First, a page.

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NEIGHBORS (review)

Written by Andrew J. Cohen and Brendan O’Brien
Directed by Nicholas Stoller

Starring Seth Rogen, Zac Efron and Rose Byrne

No offence to my neighbours but nobody really likes their neighbours. This is at least the presumption made by the people behind the new comedy, NEIGHBORS, as they take that concept and push it to extremes by having a raucous fraternity move in next to a couple with a new baby in a once quiet neighbrourhood. This premise is so ripe with comedic possibility, it could write itself really. Only in this case, it is written by first time feature writers, Andrew J. Cohen and Brendan O’Brien, and it doesn’t take very long to realize that they are in fact the worst thing about this particular neighbourhood.

First, we are introduced to Mac and Kelly Radner (Seth Rogen and Rose Byrne), new parents and proof positive that anyone can have a baby but not everyone should. To make sure the audience knows exactly what kind of dull couple we are dealing with, we meet these two while they have what is clearly freaky sex for them. As the freak factor here is that they are doing it in the kitchen, the audience can infer that playing house is getting the better of this supposedly once spontaneous couple. If that doesn’t convince you though, his tedious cubicle job and her disdain for being saddled to her baby all day should do the trick. Just when it feels like they might die of boredom, a fraternity moves in next door. A couple of dozen strapping young men, including an often shirtless Zac Efron and his best mate, Dave Franco, unload their party gear into the house and Mac and Kelly begin to worry that this will ruin their lives as if this wasn’t already ruined by their own apathy. Everyone plays nice at first but it isn’t long before things get out of hand and a full on war is launched. Here’s the kicker though; the frat boys are struggling with growing up just as much as the couple we are supposed to be rooting for. (Mind, blown.)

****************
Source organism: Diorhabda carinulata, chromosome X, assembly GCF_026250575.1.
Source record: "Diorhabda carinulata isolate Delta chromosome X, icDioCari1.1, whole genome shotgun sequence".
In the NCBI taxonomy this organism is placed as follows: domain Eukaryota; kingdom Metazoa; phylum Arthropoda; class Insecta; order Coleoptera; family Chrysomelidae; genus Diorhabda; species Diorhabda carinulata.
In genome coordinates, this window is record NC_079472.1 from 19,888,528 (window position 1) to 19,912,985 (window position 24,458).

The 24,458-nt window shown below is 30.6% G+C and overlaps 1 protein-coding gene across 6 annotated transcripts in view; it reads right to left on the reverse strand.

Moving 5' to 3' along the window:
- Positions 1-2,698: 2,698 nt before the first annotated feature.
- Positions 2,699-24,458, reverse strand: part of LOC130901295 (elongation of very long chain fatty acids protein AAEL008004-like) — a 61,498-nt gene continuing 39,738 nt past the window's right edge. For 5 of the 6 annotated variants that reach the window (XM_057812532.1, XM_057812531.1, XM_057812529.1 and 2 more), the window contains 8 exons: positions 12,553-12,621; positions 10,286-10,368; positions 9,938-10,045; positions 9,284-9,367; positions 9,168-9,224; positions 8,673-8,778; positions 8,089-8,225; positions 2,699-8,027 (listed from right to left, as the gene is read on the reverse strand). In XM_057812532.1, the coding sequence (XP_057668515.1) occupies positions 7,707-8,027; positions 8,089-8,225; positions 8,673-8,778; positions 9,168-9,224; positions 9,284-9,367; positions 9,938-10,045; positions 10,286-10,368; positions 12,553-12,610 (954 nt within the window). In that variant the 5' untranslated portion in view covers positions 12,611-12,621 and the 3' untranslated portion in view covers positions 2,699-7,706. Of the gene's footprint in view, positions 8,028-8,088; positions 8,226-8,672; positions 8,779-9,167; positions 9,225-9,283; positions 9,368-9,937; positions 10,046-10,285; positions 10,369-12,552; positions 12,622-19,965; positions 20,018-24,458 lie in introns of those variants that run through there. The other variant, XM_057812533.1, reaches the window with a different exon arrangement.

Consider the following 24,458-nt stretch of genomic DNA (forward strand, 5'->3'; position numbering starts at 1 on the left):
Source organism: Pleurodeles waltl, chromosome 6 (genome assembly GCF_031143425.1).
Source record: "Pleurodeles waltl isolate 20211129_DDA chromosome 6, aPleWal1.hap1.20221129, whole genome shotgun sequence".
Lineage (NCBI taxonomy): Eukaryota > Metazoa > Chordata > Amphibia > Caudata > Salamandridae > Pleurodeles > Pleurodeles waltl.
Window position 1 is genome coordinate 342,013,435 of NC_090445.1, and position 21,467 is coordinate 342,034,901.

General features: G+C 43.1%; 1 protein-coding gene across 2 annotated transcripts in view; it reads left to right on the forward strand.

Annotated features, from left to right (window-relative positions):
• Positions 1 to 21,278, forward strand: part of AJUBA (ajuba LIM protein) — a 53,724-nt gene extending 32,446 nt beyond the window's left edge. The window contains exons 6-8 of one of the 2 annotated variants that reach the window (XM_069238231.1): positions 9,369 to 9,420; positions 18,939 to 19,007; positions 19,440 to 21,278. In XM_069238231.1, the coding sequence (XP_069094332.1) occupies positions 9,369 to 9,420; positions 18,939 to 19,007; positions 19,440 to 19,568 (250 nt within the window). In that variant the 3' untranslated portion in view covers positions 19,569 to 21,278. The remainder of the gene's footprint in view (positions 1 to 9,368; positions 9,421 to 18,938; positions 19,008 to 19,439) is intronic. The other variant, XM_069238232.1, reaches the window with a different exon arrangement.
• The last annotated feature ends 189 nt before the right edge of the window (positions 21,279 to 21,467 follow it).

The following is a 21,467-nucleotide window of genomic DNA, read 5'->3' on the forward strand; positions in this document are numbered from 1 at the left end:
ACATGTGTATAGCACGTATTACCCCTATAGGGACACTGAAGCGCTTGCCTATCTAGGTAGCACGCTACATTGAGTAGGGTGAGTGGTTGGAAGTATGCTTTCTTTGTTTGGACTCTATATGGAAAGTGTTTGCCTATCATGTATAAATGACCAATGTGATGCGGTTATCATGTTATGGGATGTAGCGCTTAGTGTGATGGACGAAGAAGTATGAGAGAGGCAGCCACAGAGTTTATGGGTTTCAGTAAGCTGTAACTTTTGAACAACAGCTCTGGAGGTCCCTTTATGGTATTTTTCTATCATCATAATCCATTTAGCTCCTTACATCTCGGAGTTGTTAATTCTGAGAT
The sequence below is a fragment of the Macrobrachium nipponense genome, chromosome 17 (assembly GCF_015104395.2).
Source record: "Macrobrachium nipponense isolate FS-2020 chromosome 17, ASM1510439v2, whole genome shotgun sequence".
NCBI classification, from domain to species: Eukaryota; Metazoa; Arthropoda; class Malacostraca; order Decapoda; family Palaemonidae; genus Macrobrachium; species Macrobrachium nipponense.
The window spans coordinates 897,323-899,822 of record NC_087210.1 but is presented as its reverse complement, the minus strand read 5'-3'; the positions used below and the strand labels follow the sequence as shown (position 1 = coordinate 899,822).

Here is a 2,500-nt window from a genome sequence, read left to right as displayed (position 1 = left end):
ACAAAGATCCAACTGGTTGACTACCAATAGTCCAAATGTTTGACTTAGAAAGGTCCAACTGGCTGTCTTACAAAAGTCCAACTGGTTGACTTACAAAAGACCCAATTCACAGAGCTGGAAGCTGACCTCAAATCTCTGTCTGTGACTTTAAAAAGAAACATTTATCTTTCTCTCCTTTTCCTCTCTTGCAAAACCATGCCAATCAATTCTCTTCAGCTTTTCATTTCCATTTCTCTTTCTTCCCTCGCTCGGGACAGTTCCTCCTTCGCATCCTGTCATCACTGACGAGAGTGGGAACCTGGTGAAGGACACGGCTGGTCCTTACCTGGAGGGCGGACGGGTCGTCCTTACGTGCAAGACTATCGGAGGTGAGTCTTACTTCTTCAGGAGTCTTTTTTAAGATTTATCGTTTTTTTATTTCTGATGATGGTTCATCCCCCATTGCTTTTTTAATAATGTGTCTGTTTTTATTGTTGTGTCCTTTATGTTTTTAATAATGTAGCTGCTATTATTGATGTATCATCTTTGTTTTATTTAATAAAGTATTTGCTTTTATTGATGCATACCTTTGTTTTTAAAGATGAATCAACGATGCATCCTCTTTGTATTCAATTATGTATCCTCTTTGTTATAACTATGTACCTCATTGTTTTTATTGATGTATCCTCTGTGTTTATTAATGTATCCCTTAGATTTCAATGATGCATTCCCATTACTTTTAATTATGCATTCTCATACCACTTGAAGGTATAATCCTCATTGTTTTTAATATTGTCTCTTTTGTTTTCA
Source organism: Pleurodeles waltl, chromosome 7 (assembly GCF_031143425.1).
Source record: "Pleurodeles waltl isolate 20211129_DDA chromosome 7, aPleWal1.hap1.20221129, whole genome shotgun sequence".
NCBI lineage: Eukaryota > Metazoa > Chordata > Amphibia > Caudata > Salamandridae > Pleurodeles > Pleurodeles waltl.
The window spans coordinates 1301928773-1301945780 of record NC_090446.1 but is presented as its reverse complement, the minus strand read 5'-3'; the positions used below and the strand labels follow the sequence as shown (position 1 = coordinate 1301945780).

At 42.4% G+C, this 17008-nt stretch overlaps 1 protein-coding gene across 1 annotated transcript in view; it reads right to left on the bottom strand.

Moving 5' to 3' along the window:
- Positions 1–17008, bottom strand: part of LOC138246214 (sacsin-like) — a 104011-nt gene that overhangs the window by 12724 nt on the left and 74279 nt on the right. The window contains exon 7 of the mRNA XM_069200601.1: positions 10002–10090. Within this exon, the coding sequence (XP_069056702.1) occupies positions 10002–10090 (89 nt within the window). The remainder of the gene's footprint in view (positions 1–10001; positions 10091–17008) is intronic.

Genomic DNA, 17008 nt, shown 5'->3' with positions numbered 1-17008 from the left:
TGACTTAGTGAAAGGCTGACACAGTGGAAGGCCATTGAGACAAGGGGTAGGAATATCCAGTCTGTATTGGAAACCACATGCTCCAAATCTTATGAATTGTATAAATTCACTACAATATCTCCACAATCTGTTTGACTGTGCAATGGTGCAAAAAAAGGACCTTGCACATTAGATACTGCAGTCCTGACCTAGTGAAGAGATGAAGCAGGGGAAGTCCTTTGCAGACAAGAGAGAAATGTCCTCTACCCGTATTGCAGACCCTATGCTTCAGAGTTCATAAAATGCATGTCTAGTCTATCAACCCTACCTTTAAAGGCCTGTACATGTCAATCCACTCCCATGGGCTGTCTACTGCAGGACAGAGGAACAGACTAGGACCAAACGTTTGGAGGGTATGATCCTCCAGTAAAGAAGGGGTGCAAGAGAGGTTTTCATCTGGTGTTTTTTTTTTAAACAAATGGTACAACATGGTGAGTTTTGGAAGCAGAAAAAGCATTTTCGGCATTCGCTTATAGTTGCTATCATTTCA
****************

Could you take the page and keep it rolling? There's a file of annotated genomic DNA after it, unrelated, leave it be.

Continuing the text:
I know what you’re thinking; noise complaints have a relatively simple solution, right? Why don’t Mac and Kelly, two supposedly responsible members of society, just call the police on the punks next door? Well, they do actually, but the frat convinces the cops that it was a false alarm, which apparently gives them a pass for all future complaints. You might also be wondering why none of the other neighbours are bothered by the frat’s antics. Well, the boys do a bunch of nice things for the other neighbours, which again gives them a free pass to do whatever they want at all hours. These are just a couple of the gaping plot holes that make it near impossible to get on board with NEIGHBOURS. Not only are there obvious ways to resolve this conflict tbut the flimsy excuses the writers come up with to rationalize them away are so implausible that they end up being the funniest thing about the movie.


I don’t know the NEIGHBORS writers personally but I suspect they themselves might have a few issues with getting older. Aging is a natural part of life but something almost all of us struggle with at one time or another. The trials here though are so obviously derived from the mind of the un-evolved male – how else can one explain a scene where a woman is literally milked like a cow for our amusement – that it inspires more sympathy for all involved than it incites laughter as it is meant to. And given that Mac and Kelly are constantly leaving their baby unattended at home to go deal with (and often party with) the frat, there isn’t much sympathy to go around either. In the end, NEIGHBORS proves that both fraternities and apprehensions about getting older are completely meaningless, which renders the film pretty useless itself. All the same, Zac Efron is welcome to move in next to me whenever he likes.

2.5 sheep

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How many sheep would you give Neighbors?




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